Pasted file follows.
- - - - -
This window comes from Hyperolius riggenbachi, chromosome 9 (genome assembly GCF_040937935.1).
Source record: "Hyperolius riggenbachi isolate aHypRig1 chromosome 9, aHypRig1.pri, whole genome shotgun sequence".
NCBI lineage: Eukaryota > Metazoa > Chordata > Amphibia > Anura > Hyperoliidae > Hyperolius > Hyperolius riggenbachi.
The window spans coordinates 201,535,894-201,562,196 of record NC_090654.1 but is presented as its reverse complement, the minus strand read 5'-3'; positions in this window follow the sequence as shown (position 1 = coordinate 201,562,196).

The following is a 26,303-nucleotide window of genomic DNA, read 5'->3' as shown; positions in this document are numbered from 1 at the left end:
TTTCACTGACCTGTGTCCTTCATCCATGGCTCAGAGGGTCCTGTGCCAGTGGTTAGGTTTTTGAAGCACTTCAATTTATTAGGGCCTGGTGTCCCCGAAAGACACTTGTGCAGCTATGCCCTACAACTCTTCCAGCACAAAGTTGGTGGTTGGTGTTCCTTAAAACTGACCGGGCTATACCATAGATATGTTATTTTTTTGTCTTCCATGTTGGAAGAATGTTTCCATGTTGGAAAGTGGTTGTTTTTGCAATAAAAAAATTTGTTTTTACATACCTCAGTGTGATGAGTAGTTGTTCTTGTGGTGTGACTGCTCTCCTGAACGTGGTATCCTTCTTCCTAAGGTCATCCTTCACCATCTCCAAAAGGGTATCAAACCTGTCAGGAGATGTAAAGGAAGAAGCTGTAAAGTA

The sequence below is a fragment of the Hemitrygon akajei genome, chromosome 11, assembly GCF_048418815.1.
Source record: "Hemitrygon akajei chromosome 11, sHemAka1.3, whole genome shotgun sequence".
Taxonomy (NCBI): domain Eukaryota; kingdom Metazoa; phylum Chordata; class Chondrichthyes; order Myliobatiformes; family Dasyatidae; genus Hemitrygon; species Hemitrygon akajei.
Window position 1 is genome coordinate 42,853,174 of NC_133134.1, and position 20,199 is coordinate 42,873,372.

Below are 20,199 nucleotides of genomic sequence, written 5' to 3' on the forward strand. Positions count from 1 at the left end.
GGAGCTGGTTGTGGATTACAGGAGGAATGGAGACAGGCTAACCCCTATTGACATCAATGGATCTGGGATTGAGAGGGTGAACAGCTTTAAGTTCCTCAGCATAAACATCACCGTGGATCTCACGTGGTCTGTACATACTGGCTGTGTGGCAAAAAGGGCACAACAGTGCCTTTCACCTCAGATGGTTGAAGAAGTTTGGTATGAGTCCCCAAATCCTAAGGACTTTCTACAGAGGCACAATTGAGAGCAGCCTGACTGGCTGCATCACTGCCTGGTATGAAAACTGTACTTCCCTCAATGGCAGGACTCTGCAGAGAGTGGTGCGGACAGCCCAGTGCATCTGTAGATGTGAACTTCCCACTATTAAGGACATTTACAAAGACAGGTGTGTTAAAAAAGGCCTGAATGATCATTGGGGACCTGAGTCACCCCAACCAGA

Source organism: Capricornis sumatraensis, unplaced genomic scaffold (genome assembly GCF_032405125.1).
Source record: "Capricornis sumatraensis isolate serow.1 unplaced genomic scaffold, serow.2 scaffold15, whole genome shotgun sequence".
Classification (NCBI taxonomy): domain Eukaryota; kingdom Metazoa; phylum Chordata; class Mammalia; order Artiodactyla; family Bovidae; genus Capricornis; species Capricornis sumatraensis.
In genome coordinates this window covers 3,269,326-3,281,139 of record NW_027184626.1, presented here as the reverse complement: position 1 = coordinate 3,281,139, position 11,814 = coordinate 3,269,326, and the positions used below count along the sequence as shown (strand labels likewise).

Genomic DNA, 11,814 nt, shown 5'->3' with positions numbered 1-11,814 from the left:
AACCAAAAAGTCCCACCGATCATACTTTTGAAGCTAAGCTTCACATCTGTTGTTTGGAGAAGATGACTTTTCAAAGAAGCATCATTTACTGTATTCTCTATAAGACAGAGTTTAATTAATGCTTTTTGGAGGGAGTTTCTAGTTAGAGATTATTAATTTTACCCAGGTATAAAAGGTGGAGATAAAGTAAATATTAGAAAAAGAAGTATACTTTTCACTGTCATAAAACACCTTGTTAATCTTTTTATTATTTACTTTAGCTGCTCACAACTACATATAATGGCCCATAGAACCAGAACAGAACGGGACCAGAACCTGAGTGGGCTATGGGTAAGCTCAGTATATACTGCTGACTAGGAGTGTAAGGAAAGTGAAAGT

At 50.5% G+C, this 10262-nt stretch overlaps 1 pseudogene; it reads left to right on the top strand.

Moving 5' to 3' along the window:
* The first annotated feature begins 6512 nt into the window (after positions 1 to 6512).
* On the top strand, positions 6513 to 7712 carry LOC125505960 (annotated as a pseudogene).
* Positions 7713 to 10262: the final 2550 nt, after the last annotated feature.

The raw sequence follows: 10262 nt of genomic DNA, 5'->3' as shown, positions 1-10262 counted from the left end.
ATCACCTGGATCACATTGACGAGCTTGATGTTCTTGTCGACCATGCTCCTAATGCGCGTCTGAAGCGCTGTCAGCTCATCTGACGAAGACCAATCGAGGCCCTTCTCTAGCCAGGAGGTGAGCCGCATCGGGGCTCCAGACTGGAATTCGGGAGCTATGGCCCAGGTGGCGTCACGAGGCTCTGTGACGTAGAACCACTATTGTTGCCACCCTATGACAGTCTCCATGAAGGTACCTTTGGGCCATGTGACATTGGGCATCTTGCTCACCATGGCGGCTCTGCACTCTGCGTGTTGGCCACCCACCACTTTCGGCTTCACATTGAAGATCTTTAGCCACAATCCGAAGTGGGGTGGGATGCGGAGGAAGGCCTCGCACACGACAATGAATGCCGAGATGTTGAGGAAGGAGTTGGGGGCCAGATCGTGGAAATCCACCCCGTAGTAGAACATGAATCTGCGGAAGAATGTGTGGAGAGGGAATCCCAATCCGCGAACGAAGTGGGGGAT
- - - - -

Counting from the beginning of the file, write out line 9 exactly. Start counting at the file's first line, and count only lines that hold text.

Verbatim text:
Taxonomy (NCBI): domain Eukaryota; kingdom Metazoa; phylum Chordata; class Chondrichthyes; order Myliobatiformes; family Dasyatidae; genus Hemitrygon; species Hemitrygon akajei.